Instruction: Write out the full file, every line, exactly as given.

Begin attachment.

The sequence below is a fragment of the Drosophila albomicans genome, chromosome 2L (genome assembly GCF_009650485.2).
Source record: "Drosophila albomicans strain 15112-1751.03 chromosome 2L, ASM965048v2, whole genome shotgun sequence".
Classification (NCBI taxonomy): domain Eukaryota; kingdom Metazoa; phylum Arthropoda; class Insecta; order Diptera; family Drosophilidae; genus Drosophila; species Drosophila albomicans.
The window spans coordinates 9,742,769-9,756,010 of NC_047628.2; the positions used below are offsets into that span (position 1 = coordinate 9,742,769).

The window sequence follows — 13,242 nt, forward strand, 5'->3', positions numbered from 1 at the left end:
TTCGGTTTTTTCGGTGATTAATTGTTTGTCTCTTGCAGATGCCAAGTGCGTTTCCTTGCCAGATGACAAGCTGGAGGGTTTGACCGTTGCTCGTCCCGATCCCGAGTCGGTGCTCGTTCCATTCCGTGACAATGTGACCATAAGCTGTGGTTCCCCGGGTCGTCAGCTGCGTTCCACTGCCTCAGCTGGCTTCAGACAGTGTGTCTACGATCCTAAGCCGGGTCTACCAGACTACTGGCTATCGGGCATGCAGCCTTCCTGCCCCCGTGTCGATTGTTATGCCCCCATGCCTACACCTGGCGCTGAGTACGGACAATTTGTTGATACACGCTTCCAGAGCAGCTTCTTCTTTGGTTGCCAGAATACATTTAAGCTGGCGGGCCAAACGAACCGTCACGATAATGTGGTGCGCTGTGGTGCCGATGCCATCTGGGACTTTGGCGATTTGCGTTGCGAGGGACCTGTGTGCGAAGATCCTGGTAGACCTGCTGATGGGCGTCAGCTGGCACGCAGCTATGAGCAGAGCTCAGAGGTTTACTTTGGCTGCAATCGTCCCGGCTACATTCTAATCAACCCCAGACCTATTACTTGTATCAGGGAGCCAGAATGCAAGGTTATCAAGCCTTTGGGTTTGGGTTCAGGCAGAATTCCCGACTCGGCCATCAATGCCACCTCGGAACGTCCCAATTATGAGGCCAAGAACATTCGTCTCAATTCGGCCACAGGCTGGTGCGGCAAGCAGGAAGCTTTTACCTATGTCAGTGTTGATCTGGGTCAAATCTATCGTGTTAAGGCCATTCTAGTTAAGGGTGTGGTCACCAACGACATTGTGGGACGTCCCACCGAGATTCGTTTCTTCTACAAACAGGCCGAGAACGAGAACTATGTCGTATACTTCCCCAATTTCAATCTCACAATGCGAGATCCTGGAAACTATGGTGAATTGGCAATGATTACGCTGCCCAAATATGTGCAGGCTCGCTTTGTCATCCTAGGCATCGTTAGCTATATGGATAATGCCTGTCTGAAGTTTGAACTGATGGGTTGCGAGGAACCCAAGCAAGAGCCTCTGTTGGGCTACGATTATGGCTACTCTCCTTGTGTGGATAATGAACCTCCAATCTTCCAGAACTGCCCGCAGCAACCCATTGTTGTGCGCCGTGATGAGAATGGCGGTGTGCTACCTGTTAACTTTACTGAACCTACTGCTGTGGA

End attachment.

The sequence below is a fragment of the Drosophila albomicans genome, chromosome 2L (genome assembly GCF_009650485.2).
Source record: "Drosophila albomicans strain 15112-1751.03 chromosome 2L, ASM965048v2, whole genome shotgun sequence".
Classification (NCBI taxonomy): domain Eukaryota; kingdom Metazoa; phylum Arthropoda; class Insecta; order Diptera; family Drosophilidae; genus Drosophila; species Drosophila albomicans.
The window spans coordinates 9,742,769-9,756,010 of NC_047628.2; the positions used below are offsets into that span (position 1 = coordinate 9,742,769).

The window sequence follows — 13,242 nt, forward strand, 5'->3', positions numbered from 1 at the left end:
TTCGGTTTTTTCGGTGATTAATTGTTTGTCTCTTGCAGATGCCAAGTGCGTTTCCTTGCCAGATGACAAGCTGGAGGGTTTGACCGTTGCTCGTCCCGATCCCGAGTCGGTGCTCGTTCCATTCCGTGACAATGTGACCATAAGCTGTGGTTCCCCGGGTCGTCAGCTGCGTTCCACTGCCTCAGCTGGCTTCAGACAGTGTGTCTACGATCCTAAGCCGGGTCTACCAGACTACTGGCTATCGGGCATGCAGCCTTCCTGCCCCCGTGTCGATTGTTATGCCCCCATGCCTACACCTGGCGCTGAGTACGGACAATTTGTTGATACACGCTTCCAGAGCAGCTTCTTCTTTGGTTGCCAGAATACATTTAAGCTGGCGGGCCAAACGAACCGTCACGATAATGTGGTGCGCTGTGGTGCCGATGCCATCTGGGACTTTGGCGATTTGCGTTGCGAGGGACCTGTGTGCGAAGATCCTGGTAGACCTGCTGATGGGCGTCAGCTGGCACGCAGCTATGAGCAGAGCTCAGAGGTTTACTTTGGCTGCAATCGTCCCGGCTACATTCTAATCAACCCCAGACCTATTACTTGTATCAGGGAGCCAGAATGCAAGGTTATCAAGCCTTTGGGTTTGGGTTCAGGCAGAATTCCCGACTCGGCCATCAATGCCACCTCGGAACGTCCCAATTATGAGGCCAAGAACATTCGTCTCAATTCGGCCACAGGCTGGTGCGGCAAGCAGGAAGCTTTTACCTATGTCAGTGTTGATCTGGGTCAAATCTATCGTGTTAAGGCCATTCTAGTTAAGGGTGTGGTCACCAACGACATTGTGGGACGTCCCACCGAGATTCGTTTCTTCTACAAACAGGCCGAGAACGAGAACTATGTCGTATACTTCCCCAATTTCAATCTCACAATGCGAGATCCTGGAAACTATGGTGAATTGGCAATGATTACGCTGCCCAAATATGTGCAGGCTCGCTTTGTCATCCTAGGCATCGTTAGCTATATGGATAATGCCTGTCTGAAGTTTGAACTGATGGGTTGCGAGGAACCCAAGCAAGAGCCTCTGTTGGGCTACGATTATGGCTACTCTCCTTGTGTGGATAATGAACCTCCAATCTTCCAGAACTGCCCGCAGCAACCCATTGTTGTGCGCCGTGATGAGAATGGCGGTGTGCTACCTGTTAACTTTACTGAACCTACTGCTGTGGA